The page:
He was an open resource, and supporter, of hip-hop sampling. During a time when some successful black artists were still turning their nose up at what they considered a fad culture, Jackson openly embraced rap music, even collaborating at one point with the King of New York himself. And then there are the breaks– the countless rap classics crafted from his sound. Nas, LL Cool J, Public Enemy, 2Pac, De La Soul, Puffy, Ghostface…. the list literally goes on. For a great mix of examples, check out The Smooth Criminal on Beat Breaks.

He was a peerless philanthropist. A supporter of 39 listed charities with over $300 million in donations, some will remember Jackson purely for his generosity. With his Heal the World Foundation, MJ was dedicated to helping a range of causes from domestic drug and alcohol addiction to starvation and famine abroad. He frequently donated the profits earned from humanitarian singles such as “Man in the Mirror” & “Heal the World” and co-wrote the all-star fundraising single “We Are the World” alongside Lionel Richie. The millennium issue of the Guinness Book of World Records formally recognized Jackson as the most charitable entertainer of all time—a feat which may stand for some time yet.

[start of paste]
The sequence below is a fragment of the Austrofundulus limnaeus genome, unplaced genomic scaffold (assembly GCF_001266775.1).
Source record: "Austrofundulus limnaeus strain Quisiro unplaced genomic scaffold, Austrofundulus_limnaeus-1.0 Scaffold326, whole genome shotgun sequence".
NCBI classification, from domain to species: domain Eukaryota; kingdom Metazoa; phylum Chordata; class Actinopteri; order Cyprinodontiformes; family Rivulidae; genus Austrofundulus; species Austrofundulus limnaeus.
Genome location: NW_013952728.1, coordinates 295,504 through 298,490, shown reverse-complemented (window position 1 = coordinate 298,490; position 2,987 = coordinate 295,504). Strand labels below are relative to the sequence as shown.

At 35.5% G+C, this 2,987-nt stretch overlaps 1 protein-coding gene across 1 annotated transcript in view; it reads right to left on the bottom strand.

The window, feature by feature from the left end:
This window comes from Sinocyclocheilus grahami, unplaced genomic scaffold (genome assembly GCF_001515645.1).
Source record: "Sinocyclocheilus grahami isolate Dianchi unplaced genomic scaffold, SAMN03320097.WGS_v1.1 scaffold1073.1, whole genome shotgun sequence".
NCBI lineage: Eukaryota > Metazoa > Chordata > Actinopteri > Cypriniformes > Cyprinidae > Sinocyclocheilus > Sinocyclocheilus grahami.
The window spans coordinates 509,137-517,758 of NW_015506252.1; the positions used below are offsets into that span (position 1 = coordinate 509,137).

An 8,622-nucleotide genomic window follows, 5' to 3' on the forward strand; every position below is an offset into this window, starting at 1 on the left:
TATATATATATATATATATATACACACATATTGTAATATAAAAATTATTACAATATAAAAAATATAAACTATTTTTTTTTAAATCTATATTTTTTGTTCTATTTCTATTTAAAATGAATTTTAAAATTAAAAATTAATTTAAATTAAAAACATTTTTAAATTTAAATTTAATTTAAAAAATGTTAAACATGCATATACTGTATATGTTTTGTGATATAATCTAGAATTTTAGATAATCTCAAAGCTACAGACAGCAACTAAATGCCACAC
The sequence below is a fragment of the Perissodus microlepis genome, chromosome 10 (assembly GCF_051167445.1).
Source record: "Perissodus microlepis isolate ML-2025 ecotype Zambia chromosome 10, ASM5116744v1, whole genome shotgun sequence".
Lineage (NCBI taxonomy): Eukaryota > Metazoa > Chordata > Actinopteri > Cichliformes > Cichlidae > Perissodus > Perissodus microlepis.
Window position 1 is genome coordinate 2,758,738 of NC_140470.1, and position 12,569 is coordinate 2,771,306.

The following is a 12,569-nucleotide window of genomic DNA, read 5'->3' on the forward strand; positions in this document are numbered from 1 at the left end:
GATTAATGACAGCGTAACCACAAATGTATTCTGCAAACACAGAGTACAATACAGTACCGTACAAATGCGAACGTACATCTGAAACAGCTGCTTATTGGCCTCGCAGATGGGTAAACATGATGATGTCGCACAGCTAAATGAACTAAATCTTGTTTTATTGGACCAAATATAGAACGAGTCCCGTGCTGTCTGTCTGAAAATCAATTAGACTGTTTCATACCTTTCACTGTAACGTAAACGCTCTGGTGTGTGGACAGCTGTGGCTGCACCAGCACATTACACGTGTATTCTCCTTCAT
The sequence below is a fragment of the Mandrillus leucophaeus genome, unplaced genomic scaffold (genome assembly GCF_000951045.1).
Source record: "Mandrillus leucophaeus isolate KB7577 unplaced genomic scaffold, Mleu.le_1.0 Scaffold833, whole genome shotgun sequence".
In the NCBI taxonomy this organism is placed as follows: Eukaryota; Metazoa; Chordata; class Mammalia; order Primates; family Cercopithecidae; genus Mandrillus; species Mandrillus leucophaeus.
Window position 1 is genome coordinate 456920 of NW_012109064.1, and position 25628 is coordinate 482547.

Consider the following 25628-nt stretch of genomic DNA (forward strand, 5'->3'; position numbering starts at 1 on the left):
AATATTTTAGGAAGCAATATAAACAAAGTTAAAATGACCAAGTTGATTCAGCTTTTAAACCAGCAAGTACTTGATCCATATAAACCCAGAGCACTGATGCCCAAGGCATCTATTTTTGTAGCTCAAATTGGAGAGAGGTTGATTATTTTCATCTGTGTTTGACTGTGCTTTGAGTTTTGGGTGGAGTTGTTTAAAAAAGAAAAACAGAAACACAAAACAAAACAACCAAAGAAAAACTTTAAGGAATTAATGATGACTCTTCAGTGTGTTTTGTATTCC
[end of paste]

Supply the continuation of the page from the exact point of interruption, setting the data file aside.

He was a Global Icon. At one point he was considered the most recognizable man on the planet. Jackson’s success didn’t merely stop at American radio or the Eurasian borders, his music was fanatically loved across the world from Accra to Riyadh to Tokyo. He could sell out a concert, or 50, at the drop of a hat. His performances and music were so electrifying that they crossed all cultural conflicts and language barriers. With over 750 million records sold (and those are only the one that’ve been scanned, most critics believe the final figure is closer to 1 billion, if not over it. Yes, you read that right… 1 BILLION.) Jackson exists in a realm populated by only two other acts—Elvis and the Beatles.

He was the American Dream, for better or worse. For the comet that blazes across the sky too fast and falls to Earth too soon. Jackson was an American story. Born into a working class family of nine with every odd against him to achieve, he took his talents and mastered them. His work ethic was infamous, practicing and perfecting every spin, every slide and every song. The blue collar attitude instilled in him from a young age (amongst other more negative traits) took his star from the frigid streets of Gary, Indiana into a galaxy of its own. Why is Michael Jackson so important? Because he was bigger than music. Because he instituted change. Because he was just that damn good. And we’re never going to forget him.


— Snoop Bloggy Blogg